In the hall of fame of audio reproduction, there are few products so successful as to literally have swept all their competition overboard and washed away many contenders at considerably higher price levels as well. In the analog world, the Linn Sondek table and Rega arms have been two such powerful tsunamis. After living with the Cartridge Man's Music Maker II, I'm convinced that this cartridge fully deserves the same exalted status. Why? Because it changes the rules. In so doing, it comes up with something utterly unique - so compelling, so completely authoritative that it threatens to make every other cartridge I've heard sound (dare I say it?) wrong: Washed out, has been.

This is a tricky conclusion to come by. Like many readers of current reviews, I am more than wary of the hyperbolic language that greets many a merely average product. However, with the Music Maker (as indeed with the Scheu Premier), it would simply be travesty to declare it anything but truly exceptional. Mind you, it's not as though here I were sticking my neck out. Roy Gregory, editor of Hifi Plus, and Geoff Husband -- whose reviews for TNT Audio are examplary for how analogue reviews should truly be done -- both have made very serious claims for the virtues of this humble moving magnet. Roy claims that it competes fully with cartridges at three times its £575 price tag. Geoff goes even further.

To be honest, when it arrived, I wasn't impressed at all. I began wondering whether these two seasoned vinyl aficionados hadn't taken leave of their senses. In fact, I was tempted to send it back, thinking there might be something wrong. After playing it for a few hours, it sounded murky and shut in compared to my resident Allaerts MC1S. It took the pleasure out of listening to music so I didn't persist. While building a fancy DIY protractor one day, I discovered that during the last change-over, I'd set the pivot-to-spindle distance of the Schroder arm incorrectly. It was about 3mm out. With the new protractor doing its stuff, it turned out to be a lot easier to get the cartridge set-up really accurate. Lo and behold, the Music Maker II immediately sounded completely different now. Very interesting. After, say another 10 hours of breaking in (for a total of 20) the cartridge was simply unrecognizable. Call it love at second sight.

So be warned. The Music Maker II needs running in. And, setup is absolutely critical. What's more, if you're used to high-end moving coils, it may also take time to acclimate to what it's actually doing. It's a bit like making the transition from a hornspeaker to an electrostat or vice versa. But once through its paces and properly dialed in, there was no question. We were into big smile country.

Now, I'm pretty keen on my Allaerts. Its virtues major on a natural presentation of sound, combined with an uncanny ability to reproduce those infinitesimally minute acoustic cues at the edges of a note. In a good system, this gets you a shimmer on cymbals that sound credibly like not being reproduced at all, but rather as though happening in your own acoustic venue right there in front of you. It does this without any hint of the runaway highs that bedevil certain high-end moving coils. The soundstage is vast but absolutely stable. Put on a Bach organ piece and you don't merely get the idea - you get the whole sixty foot plethora of pipes manifesting, plus the acoustics of the cathedral.

That's why I'd rationalized it was worth its ridiculous sum, for a piece of equipment that wears out pretty soon (mind you, the Gieger stylus is meant to have a longer life than most, but if you use your turntable for anything more than a couple of hours a day, you are still looking at rebuild/replacement every couple of years). The Allaerts has a solid reputation as one of the finest cartridges around. In my case, I have yet to come across another that I'd trade it for - apart from the even more expensive Allaerts of which I've only had tantalizes glimpses. But then, if those become must-haves, we're into even more ruinous rebuild costs.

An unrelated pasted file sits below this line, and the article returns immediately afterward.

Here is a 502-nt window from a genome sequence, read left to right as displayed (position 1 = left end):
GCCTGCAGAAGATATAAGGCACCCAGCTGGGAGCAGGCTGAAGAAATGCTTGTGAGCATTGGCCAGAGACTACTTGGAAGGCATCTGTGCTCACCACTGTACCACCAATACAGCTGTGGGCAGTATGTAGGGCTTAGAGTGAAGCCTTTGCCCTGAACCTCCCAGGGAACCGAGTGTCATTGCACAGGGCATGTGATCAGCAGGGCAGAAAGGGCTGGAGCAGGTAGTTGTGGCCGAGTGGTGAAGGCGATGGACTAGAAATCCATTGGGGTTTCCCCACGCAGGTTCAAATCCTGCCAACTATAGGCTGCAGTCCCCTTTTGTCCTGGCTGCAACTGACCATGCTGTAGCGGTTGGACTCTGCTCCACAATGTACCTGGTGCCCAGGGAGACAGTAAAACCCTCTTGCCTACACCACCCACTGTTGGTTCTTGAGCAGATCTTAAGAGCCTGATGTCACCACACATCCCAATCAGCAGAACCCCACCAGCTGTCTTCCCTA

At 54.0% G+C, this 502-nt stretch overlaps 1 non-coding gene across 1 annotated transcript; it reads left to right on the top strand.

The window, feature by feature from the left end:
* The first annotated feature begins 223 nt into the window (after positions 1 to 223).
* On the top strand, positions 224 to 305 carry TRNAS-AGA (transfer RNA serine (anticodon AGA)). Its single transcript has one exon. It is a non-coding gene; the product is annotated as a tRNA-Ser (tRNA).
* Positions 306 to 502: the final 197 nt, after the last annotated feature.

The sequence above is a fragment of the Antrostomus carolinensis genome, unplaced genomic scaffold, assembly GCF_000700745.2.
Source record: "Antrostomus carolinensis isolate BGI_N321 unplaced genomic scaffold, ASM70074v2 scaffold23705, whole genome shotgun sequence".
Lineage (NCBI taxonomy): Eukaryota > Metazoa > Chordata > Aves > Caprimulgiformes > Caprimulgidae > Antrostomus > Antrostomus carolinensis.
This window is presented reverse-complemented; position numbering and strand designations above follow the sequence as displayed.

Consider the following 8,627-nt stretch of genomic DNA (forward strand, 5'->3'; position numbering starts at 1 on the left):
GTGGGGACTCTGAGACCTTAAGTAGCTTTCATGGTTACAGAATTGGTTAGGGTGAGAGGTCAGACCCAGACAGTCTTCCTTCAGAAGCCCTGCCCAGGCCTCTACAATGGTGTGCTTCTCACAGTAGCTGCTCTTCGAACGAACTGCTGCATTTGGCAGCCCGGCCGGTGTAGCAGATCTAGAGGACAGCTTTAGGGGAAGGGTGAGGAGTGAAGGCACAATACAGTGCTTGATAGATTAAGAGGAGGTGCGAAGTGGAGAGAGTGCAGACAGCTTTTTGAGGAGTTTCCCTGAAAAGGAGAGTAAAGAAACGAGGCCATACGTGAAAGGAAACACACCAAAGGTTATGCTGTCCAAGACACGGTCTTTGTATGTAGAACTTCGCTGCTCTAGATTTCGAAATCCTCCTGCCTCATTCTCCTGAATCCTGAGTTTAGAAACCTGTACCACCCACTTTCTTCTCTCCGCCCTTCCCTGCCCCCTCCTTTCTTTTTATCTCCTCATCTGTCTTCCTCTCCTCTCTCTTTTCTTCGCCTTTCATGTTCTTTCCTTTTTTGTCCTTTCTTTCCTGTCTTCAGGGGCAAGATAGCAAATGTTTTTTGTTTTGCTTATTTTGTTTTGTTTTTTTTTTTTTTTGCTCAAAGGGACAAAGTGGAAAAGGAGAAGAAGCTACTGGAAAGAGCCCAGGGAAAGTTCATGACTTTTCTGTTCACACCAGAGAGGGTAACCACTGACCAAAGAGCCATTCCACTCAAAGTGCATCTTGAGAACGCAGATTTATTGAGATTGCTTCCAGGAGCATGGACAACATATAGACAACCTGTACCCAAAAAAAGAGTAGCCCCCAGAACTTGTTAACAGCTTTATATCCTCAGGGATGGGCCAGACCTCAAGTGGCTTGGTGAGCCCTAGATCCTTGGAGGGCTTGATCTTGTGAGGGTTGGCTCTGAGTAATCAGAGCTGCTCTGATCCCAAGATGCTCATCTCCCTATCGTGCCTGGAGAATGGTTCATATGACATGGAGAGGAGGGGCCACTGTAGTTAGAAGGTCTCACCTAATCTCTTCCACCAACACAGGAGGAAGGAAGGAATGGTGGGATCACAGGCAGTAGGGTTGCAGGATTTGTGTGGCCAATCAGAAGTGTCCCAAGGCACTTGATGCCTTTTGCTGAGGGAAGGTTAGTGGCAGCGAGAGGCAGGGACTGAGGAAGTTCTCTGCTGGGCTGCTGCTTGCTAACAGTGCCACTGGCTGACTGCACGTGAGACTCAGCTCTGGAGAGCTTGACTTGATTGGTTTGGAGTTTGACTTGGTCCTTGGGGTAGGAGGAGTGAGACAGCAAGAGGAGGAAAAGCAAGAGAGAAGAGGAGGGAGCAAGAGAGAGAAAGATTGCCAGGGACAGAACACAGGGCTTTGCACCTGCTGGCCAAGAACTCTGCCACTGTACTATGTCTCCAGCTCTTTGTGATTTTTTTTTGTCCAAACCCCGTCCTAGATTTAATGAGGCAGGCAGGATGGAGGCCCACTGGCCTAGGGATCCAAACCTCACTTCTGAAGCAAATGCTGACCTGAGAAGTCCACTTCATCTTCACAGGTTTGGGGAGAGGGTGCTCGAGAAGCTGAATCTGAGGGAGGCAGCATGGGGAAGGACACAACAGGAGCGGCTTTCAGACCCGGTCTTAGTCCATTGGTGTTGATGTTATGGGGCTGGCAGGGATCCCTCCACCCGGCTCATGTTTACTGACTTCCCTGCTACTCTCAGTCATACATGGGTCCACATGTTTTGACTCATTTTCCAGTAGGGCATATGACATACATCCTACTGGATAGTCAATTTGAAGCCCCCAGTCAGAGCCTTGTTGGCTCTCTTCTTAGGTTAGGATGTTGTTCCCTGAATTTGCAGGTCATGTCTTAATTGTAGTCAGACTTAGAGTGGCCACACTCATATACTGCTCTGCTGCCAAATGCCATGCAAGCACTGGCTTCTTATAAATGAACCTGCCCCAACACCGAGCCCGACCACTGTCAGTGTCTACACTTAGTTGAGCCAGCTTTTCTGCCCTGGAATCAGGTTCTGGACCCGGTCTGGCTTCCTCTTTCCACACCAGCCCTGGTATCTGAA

When I thus unpacked the Music Maker, I didn't give it a fleeting chance of actually competing with the Belgian star. To start with, the build quality slums it. The cheap black plastic housing and badly fitting plastic stylus guard are all that remain of the Grado donor cartridge. The cartridge pins are gold and colour-coded with daubs of paint. What really bothered me? The mounting surface ain't flat. With a cheap housing like this, the surface is inevitably warped. The cartridge comes in a cheap plastic travel case as well. That part's fine by me. Last I heard, even a Louis Vuitton calf leather case doesn't actually affect the sound all that much.

Mounting is a bit sticky as the plastic mounting holes naturally aren't threaded. This usually means taking the supplied non-magnetic screws and putting them in reversed, with the bolts screwing in from the top. On my Schroder 2, you have to use tiny nuts to leave room for cartridge alignment. Same here - the supplied nuts became too thick. Most of the thinner ones I had didn't fit the threading of the supplied bolts. (This will be no problem if you use a threaded mount as supplied with the Hadcock 242). I finally found a set of nuts that fit, courtesy of my lovely Mission 774 arm. If you don't have one of those around, make sure you can get hold of tiny nuts somewhere.

So far, I've only tried the Music Maker with the Schroder 2 and Hadcock 242 arms. Soon I will get it on with an Origin Live Silver as well. Cartridge man Leonard Gregory doesn't consider the Rega arms to be suitable for the Music Maker. In general, I suspect it's happiest with a really good unipivot or even more exotic linear trackers, air bearings and such like. In other words, this is a cartridge designed and built for a top arm. You may well not get it to sing with something merely good. I also started experimenting with different materials on which to mount the arms themselves
-- building a couple of birch ply arm mounts and detaching them from the turntable itself -- with surprisingly promising results.

Phonostages were the variable-gain Missing Link II and Gram Era Gold Mark 5, though soon I'll try the MMII with the Rogue 99 Magnum's valve phono board as well. The Missing Link was the only stage that allowed for direct A/B comparisons, so bear in mind that other phonos preamps would produce different results. If I can get hold of a step-up transformer for the Mark 5, that will make an interesting comparison, too. It goes without saying of course that A/Bs between a top moving-coil and the moving-magnet Music Maker were faintly absurd. But what the hell, 'twas fun.